Pubdate: Sat, 10 Sep 2005
Source: St. Albert Gazette (CN AB)
Copyright: 2005 St. Albert Gazette
Author: Dave Burkhart


I would like to respond to Dr. Alan Murdock's commentary in the Aug.
27 Gazette.

A critical point Murdock failed to address in his commentary on the
decriminalization of marijuana was the issue of harm reduction. It's a
common failing among proponents of continued prohibition, possibly
because harm reduction has been used very effectively in the past to
the overall benefit of society and is the most logical way to address
the issue of marijuana and thus the most difficult to argue against.

At the risk of sounding like a broken record, we have been down the
prohibition road before, some 80 years ago, with the most common drug
currently in use by society-- alcohol. We learned long ago that
prohibition does not work, that no amount of force will prevent people
from exercising their right to use a drug (and alcohol is most
assuredly a drug) they enjoy. Prohibition in the 1920s fed organized
crime, it made criminals out of otherwise respectable citizens, it was
a gross infringement upon the individual's right of freedom of choice.
Marijuana prohibition today is a mirror image of the 1920s experience.

Organized crime is reaping huge profit from the commonplace and
increasing use of marijuana. Gangs are becoming increasingly more
violent as they protect their turf. Scarce police resources are being
directed away from dealing with society's truly harmful drugs, like
crystal meth, to bust pot smokers and those who have the temerity to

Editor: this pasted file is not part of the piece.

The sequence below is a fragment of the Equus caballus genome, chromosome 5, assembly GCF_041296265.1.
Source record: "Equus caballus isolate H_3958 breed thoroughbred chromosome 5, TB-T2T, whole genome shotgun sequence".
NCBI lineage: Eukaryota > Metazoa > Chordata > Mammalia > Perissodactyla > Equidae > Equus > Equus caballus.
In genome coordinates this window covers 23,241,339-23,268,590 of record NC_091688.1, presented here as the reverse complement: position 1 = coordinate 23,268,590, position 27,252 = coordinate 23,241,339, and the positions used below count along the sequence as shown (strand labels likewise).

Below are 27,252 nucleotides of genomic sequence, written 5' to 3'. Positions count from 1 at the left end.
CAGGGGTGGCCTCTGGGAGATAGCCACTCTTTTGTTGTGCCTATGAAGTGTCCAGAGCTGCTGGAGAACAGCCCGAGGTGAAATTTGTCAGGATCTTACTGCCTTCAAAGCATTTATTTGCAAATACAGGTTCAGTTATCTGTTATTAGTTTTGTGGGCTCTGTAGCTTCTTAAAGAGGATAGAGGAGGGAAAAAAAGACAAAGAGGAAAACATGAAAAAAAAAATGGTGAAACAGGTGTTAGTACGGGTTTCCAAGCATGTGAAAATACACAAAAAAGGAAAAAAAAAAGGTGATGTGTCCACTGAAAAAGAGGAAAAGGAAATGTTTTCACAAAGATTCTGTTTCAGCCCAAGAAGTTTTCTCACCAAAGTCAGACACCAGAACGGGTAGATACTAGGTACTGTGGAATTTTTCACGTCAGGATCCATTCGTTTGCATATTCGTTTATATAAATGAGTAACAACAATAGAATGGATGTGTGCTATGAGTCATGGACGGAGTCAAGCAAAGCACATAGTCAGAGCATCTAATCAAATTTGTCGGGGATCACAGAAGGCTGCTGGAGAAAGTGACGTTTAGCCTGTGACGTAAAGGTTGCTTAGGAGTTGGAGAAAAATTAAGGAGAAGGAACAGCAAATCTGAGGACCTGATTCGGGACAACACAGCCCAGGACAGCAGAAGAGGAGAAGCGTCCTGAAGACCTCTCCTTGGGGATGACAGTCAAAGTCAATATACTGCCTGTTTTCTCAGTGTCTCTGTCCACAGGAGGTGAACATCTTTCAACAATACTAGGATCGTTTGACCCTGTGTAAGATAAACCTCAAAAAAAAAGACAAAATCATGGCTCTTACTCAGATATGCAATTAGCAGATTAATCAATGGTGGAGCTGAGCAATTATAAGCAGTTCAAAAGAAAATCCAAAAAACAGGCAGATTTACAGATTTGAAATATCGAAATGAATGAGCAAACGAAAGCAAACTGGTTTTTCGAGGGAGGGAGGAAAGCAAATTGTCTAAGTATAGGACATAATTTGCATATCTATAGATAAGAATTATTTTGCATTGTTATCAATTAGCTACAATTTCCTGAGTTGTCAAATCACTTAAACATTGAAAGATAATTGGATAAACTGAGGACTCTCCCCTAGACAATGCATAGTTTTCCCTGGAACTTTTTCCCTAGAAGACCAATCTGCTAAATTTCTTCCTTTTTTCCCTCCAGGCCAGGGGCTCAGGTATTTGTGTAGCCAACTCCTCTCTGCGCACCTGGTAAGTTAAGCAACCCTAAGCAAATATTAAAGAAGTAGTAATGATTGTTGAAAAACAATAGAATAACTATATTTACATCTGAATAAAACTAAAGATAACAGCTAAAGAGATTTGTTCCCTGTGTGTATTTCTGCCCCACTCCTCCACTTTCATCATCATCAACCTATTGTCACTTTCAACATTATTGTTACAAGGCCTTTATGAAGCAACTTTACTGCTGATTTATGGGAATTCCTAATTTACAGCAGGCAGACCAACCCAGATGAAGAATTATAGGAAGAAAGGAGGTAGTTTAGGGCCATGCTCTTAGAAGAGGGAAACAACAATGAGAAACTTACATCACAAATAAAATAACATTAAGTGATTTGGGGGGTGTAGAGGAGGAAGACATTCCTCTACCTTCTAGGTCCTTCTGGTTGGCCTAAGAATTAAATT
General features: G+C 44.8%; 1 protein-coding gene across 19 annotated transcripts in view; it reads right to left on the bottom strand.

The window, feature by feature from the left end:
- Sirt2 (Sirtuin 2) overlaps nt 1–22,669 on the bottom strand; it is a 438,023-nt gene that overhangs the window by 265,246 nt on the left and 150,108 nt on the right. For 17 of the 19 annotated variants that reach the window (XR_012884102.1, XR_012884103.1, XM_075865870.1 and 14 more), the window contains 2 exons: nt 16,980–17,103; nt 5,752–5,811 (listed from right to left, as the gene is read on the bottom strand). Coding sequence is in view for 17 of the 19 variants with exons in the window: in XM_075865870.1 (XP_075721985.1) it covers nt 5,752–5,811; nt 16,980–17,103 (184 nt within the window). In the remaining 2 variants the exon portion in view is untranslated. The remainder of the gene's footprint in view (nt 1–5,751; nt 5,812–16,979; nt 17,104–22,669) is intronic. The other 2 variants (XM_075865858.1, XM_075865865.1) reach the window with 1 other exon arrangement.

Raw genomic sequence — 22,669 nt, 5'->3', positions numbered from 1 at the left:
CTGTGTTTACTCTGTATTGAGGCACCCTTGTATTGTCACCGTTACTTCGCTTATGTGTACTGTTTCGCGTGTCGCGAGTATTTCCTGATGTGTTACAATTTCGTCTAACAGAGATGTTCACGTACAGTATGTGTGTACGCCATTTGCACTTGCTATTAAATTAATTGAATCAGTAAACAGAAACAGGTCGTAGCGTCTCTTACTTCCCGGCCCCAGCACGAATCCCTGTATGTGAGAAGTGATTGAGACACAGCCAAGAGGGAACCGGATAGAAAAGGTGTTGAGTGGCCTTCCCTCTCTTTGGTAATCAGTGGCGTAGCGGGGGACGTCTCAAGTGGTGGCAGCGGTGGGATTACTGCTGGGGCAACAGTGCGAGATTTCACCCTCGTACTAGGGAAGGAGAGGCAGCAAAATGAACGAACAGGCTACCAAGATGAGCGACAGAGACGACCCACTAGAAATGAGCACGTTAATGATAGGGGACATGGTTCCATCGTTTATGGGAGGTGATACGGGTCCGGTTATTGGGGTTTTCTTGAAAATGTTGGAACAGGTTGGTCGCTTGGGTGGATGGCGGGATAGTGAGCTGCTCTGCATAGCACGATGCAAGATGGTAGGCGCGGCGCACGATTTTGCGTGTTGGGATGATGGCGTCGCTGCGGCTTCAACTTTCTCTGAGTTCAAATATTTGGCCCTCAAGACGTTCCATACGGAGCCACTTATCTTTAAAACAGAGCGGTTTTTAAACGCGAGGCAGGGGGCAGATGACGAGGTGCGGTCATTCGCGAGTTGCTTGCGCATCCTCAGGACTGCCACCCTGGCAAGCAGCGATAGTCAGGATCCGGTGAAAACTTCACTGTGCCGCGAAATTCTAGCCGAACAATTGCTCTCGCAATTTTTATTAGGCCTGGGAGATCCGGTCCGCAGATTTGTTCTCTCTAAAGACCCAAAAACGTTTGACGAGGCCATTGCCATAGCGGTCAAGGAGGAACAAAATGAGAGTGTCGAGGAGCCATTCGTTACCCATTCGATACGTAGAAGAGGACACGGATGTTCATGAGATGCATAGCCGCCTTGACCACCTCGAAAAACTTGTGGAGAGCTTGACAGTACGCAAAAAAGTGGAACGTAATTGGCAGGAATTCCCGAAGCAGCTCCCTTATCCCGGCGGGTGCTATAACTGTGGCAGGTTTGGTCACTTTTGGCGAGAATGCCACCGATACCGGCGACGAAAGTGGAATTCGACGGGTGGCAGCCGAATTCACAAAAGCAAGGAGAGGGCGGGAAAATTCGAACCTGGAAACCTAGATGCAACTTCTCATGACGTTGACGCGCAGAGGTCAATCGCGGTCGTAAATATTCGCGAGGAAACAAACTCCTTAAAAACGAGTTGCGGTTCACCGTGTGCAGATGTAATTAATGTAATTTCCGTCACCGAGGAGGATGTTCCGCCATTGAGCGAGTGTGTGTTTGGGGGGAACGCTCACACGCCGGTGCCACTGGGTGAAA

grow a few perfectly natural plants in the sanctity of their home.
Even given the worst case potential for harm to society, marijuana
interdiction is a ridiculously ineffective use of our police and courts.

The bottom line? Marijuana is much less harmful to people, old or
young, than alcohol. Were it legalized and regulated, marijuana would
do far less harm to society than it does currently as a prohibited
substance. Marijuana is, after all, just a simple plant, one that
extensively benefited humanity for centuries until its recent
unwarranted ban under laws that were based on bigotry, fear and

Despite the headline on his commentary, Murdock should realize that
politicians, for the most part, have in fact taken a stand on pot. A
few years ago, a Senate committee, stacked with a majority of
Conservative senators, studied the problem of marijuana extensively
over a lengthy period of time and recommended to Parliament that it be
legalized. St. Albert's current Conservative MP John Williams has
spoken out against liberalizing the laws prohibiting marijuana. A
parliamentary committee, convened shortly after the Senate committee,
studied the issue of marijuana, albeit much less extensively than the
Senate committee, and recommended the middle ground of
decriminalization. Most federal politicians and all federal political
parties have stated positions on marijuana. Each has taken a stand on

What we need now is not more political posturing. What we need is a
reasoned debate by an informed citizenry armed with the truth followed
by concrete action on the part of our elected representatives to carry
out the will of the majority. Given accurate, truthful facts about the
effects of marijuana on the individual and upon society, no reasonable
person could fail to opt for full legalization and regulation.

It's about time we looked this spectre in the eye and did what is
necessary to ensure the individual rights of all citizens to freedom
of choice are guaranteed and our police and legal resources are
expended in the most efficient manner possible to better address the
real and serious issues facing society. Marijuana legalization is a no
brainer. We must simply do it and go on. And the sooner the better.

Dave Burkhart

St. Albert
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